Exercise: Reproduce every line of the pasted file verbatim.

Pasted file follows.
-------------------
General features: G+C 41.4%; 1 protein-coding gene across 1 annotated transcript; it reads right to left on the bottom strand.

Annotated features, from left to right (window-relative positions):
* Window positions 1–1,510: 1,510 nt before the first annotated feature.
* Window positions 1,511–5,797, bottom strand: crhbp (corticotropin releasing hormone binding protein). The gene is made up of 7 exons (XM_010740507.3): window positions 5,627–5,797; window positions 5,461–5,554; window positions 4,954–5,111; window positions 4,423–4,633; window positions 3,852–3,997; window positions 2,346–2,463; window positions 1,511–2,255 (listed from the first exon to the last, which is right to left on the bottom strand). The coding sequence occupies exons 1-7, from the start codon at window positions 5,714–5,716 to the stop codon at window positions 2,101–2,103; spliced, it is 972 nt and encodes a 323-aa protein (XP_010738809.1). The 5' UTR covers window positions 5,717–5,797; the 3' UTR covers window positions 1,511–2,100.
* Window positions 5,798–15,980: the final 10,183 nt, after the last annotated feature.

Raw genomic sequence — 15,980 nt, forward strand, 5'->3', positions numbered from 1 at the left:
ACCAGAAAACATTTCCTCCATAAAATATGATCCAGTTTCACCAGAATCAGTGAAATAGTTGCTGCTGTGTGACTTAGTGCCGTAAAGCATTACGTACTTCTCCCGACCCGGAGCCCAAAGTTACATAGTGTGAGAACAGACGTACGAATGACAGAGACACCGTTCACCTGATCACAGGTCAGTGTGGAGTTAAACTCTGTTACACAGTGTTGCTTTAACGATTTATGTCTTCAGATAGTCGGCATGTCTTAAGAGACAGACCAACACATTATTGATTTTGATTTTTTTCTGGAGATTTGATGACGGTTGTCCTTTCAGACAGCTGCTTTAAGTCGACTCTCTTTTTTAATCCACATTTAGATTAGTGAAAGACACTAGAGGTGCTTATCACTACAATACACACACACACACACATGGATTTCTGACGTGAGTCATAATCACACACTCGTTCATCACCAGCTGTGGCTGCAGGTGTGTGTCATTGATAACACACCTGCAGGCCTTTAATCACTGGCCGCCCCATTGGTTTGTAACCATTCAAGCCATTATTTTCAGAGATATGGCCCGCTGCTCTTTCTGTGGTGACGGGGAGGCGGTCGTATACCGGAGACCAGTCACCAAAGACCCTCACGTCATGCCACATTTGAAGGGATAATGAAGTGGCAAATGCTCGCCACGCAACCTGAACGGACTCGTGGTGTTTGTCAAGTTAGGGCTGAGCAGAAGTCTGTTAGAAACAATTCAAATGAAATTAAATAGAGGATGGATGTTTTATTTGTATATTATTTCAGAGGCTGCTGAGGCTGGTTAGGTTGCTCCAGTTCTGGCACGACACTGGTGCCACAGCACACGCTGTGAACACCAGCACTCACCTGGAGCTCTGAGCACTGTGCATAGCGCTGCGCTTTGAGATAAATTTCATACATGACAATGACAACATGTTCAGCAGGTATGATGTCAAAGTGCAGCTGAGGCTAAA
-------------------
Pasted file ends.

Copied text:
General features: G+C 41.4%; 1 protein-coding gene across 1 annotated transcript; it reads right to left on the bottom strand.

Annotated features, from left to right (window-relative positions):
* Window positions 1–1,510: 1,510 nt before the first annotated feature.
* Window positions 1,511–5,797, bottom strand: crhbp (corticotropin releasing hormone binding protein). The gene is made up of 7 exons (XM_010740507.3): window positions 5,627–5,797; window positions 5,461–5,554; window positions 4,954–5,111; window positions 4,423–4,633; window positions 3,852–3,997; window positions 2,346–2,463; window positions 1,511–2,255 (listed from the first exon to the last, which is right to left on the bottom strand). The coding sequence occupies exons 1-7, from the start codon at window positions 5,714–5,716 to the stop codon at window positions 2,101–2,103; spliced, it is 972 nt and encodes a 323-aa protein (XP_010738809.1). The 5' UTR covers window positions 5,717–5,797; the 3' UTR covers window positions 1,511–2,100.
* Window positions 5,798–15,980: the final 10,183 nt, after the last annotated feature.

Raw genomic sequence — 15,980 nt, forward strand, 5'->3', positions numbered from 1 at the left:
ACCAGAAAACATTTCCTCCATAAAATATGATCCAGTTTCACCAGAATCAGTGAAATAGTTGCTGCTGTGTGACTTAGTGCCGTAAAGCATTACGTACTTCTCCCGACCCGGAGCCCAAAGTTACATAGTGTGAGAACAGACGTACGAATGACAGAGACACCGTTCACCTGATCACAGGTCAGTGTGGAGTTAAACTCTGTTACACAGTGTTGCTTTAACGATTTATGTCTTCAGATAGTCGGCATGTCTTAAGAGACAGACCAACACATTATTGATTTTGATTTTTTTCTGGAGATTTGATGACGGTTGTCCTTTCAGACAGCTGCTTTAAGTCGACTCTCTTTTTTAATCCACATTTAGATTAGTGAAAGACACTAGAGGTGCTTATCACTACAATACACACACACACACACATGGATTTCTGACGTGAGTCATAATCACACACTCGTTCATCACCAGCTGTGGCTGCAGGTGTGTGTCATTGATAACACACCTGCAGGCCTTTAATCACTGGCCGCCCCATTGGTTTGTAACCATTCAAGCCATTATTTTCAGAGATATGGCCCGCTGCTCTTTCTGTGGTGACGGGGAGGCGGTCGTATACCGGAGACCAGTCACCAAAGACCCTCACGTCATGCCACATTTGAAGGGATAATGAAGTGGCAAATGCTCGCCACGCAACCTGAACGGACTCGTGGTGTTTGTCAAGTTAGGGCTGAGCAGAAGTCTGTTAGAAACAATTCAAATGAAATTAAATAGAGGATGGATGTTTTATTTGTATATTATTTCAGAGGCTGCTGAGGCTGGTTAGGTTGCTCCAGTTCTGGCACGACACTGGTGCCACAGCACACGCTGTGAACACCAGCACTCACCTGGAGCTCTGAGCACTGTGCATAGCGCTGCGCTTTGAGATAAATTTCATACATGACAATGACAACATGTTCAGCAGGTATGATGTCAAAGTGCAGCTGAGGCTAAA